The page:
&& between them:
# don’t do this: FROM node:slim RUN apt update RUN apt install -y postgresql RUN apt install -y redis (...) # do this instead: FROM node:slim RUN apt update && apt install -y postgresql redis (...)
We can do similarly with COPY instructions:
# instead of this: (...) COPY src/* . COPY assets/* . COPY other/* . (...) # do this: (...) COPY src/* assets/* other/* . (...)
TL;DR - remember that every COPY, RUN, and ADD instruction will create a new image layer which increases the total image size.
4. Copying all files from the local machine to the image
In our earlier example you can see that we have used:
COPY . .
While this is an easy way to move all the source code from the current directory inside the image, it may also carry over redundant files that will only increase the image size. An elegant way to solve this is to add a
.dockerignore file. If you are familiar with the
.gitignore file format, you will feel right at home. It’s very simple:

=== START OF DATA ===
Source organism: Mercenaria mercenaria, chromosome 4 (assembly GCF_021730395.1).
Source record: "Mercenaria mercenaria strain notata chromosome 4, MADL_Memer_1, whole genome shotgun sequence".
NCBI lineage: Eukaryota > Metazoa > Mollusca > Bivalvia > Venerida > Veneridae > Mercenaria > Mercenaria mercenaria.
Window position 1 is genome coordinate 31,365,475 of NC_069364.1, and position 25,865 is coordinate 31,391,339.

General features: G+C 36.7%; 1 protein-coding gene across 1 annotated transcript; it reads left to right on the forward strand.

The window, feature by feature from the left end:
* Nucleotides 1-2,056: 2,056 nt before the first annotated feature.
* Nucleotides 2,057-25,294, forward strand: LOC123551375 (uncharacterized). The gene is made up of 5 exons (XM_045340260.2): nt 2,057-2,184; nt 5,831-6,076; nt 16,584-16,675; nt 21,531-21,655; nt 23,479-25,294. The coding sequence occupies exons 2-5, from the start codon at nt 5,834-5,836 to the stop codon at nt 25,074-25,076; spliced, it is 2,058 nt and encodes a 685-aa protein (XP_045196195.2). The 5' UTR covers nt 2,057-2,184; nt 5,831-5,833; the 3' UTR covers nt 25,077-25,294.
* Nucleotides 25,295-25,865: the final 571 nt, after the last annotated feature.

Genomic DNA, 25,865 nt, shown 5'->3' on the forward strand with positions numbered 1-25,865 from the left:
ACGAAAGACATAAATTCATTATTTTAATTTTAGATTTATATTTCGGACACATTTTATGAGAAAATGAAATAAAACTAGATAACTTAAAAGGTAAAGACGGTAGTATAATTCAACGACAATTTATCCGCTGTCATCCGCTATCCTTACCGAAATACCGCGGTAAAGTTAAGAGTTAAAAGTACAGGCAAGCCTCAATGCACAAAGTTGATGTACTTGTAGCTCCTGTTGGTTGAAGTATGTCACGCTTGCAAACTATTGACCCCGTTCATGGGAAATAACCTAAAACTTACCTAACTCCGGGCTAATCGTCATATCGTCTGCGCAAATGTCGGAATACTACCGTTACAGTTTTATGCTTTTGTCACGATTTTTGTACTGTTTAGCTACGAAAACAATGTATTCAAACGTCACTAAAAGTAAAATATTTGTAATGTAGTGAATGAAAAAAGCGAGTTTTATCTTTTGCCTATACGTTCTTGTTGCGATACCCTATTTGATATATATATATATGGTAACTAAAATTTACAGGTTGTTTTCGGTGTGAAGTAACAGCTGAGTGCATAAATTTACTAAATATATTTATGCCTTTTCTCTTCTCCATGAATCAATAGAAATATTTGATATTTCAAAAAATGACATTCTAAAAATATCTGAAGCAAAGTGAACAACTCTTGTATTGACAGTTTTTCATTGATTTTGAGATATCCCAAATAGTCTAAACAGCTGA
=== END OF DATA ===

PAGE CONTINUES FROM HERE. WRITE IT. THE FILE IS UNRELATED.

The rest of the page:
# Comments starting with ‘#’ are ignored # Add a path of the file you don’t want to use .gitignore # Exclude a whole directory temp/* # You can also use wildcards *.md # Exclude files if you need any that get caught by the wildcard !IMPORTANT.md
5. Keeping package manager cache inside the image
This one is very easy to forget about, but in my opinion, is one of the most important ones. If we install something using a package manager like apt, apk, etc. we need to make sure we clear its cache, otherwise we will end up with files we will never use. Depending on which base image we use, there are a few ways to take care of this:
# On Alpine-based images it’s very simple - just add –no-cache parameter: FROM alpine RUN apk add –no-cache curl (...) # On Debian-based images remove files from /var/lib/apt/lists directory: FROM debian:stable-slim RUN apt update && apt install -y curl && rm -rf /var/lib/apt/lists/* (...)
6. Using a single image for building and deployment